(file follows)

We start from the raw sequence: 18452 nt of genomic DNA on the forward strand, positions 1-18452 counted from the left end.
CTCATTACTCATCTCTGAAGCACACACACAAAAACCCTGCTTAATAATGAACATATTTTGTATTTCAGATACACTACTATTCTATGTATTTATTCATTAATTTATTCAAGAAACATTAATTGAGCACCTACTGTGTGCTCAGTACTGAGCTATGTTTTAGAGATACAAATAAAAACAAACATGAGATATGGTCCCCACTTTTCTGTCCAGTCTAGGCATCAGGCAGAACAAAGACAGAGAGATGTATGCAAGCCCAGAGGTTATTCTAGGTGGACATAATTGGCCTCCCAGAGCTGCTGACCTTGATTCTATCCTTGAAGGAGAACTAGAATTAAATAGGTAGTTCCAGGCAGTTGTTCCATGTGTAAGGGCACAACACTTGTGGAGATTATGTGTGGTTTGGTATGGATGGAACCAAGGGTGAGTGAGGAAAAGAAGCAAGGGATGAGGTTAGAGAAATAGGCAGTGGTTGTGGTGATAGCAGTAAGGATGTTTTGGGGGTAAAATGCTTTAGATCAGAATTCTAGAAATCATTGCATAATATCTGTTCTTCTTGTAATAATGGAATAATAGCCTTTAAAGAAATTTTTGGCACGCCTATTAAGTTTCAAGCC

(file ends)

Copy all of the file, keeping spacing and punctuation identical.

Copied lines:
We start from the raw sequence: 18452 nt of genomic DNA on the forward strand, positions 1-18452 counted from the left end.
CTCATTACTCATCTCTGAAGCACACACACAAAAACCCTGCTTAATAATGAACATATTTTGTATTTCAGATACACTACTATTCTATGTATTTATTCATTAATTTATTCAAGAAACATTAATTGAGCACCTACTGTGTGCTCAGTACTGAGCTATGTTTTAGAGATACAAATAAAAACAAACATGAGATATGGTCCCCACTTTTCTGTCCAGTCTAGGCATCAGGCAGAACAAAGACAGAGAGATGTATGCAAGCCCAGAGGTTATTCTAGGTGGACATAATTGGCCTCCCAGAGCTGCTGACCTTGATTCTATCCTTGAAGGAGAACTAGAATTAAATAGGTAGTTCCAGGCAGTTGTTCCATGTGTAAGGGCACAACACTTGTGGAGATTATGTGTGGTTTGGTATGGATGGAACCAAGGGTGAGTGAGGAAAAGAAGCAAGGGATGAGGTTAGAGAAATAGGCAGTGGTTGTGGTGATAGCAGTAAGGATGTTTTGGGGGTAAAATGCTTTAGATCAGAATTCTAGAAATCATTGCATAATATCTGTTCTTCTTGTAATAATGGAATAATAGCCTTTAAAGAAATTTTTGGCACGCCTATTAAGTTTCAAGCC